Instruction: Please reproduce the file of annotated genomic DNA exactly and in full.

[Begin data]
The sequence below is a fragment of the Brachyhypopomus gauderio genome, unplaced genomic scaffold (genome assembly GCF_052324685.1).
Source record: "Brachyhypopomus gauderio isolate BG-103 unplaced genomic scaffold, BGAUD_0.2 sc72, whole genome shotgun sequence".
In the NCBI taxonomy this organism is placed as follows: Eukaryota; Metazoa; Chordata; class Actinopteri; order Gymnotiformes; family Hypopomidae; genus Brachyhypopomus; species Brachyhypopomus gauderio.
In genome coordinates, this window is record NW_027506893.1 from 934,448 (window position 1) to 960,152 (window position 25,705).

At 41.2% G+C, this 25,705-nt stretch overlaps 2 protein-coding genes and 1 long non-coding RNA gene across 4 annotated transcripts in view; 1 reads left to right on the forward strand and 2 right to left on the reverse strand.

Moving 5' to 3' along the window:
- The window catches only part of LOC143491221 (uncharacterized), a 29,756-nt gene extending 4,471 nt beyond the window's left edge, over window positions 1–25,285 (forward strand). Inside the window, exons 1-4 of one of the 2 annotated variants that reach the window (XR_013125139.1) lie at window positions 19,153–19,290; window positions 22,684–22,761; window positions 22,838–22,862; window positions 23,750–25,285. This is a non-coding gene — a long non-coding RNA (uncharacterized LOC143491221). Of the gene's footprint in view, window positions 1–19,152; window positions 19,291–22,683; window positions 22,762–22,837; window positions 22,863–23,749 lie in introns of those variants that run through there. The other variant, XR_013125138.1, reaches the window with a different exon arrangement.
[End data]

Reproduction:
The sequence below is a fragment of the Brachyhypopomus gauderio genome, unplaced genomic scaffold (genome assembly GCF_052324685.1).
Source record: "Brachyhypopomus gauderio isolate BG-103 unplaced genomic scaffold, BGAUD_0.2 sc72, whole genome shotgun sequence".
In the NCBI taxonomy this organism is placed as follows: Eukaryota; Metazoa; Chordata; class Actinopteri; order Gymnotiformes; family Hypopomidae; genus Brachyhypopomus; species Brachyhypopomus gauderio.
In genome coordinates, this window is record NW_027506893.1 from 934,448 (window position 1) to 960,152 (window position 25,705).

At 41.2% G+C, this 25,705-nt stretch overlaps 2 protein-coding genes and 1 long non-coding RNA gene across 4 annotated transcripts in view; 1 reads left to right on the forward strand and 2 right to left on the reverse strand.

Moving 5' to 3' along the window:
- The window catches only part of LOC143491221 (uncharacterized), a 29,756-nt gene extending 4,471 nt beyond the window's left edge, over window positions 1–25,285 (forward strand). Inside the window, exons 1-4 of one of the 2 annotated variants that reach the window (XR_013125139.1) lie at window positions 19,153–19,290; window positions 22,684–22,761; window positions 22,838–22,862; window positions 23,750–25,285. This is a non-coding gene — a long non-coding RNA (uncharacterized LOC143491221). Of the gene's footprint in view, window positions 1–19,152; window positions 19,291–22,683; window positions 22,762–22,837; window positions 22,863–23,749 lie in introns of those variants that run through there. The other variant, XR_013125138.1, reaches the window with a different exon arrangement.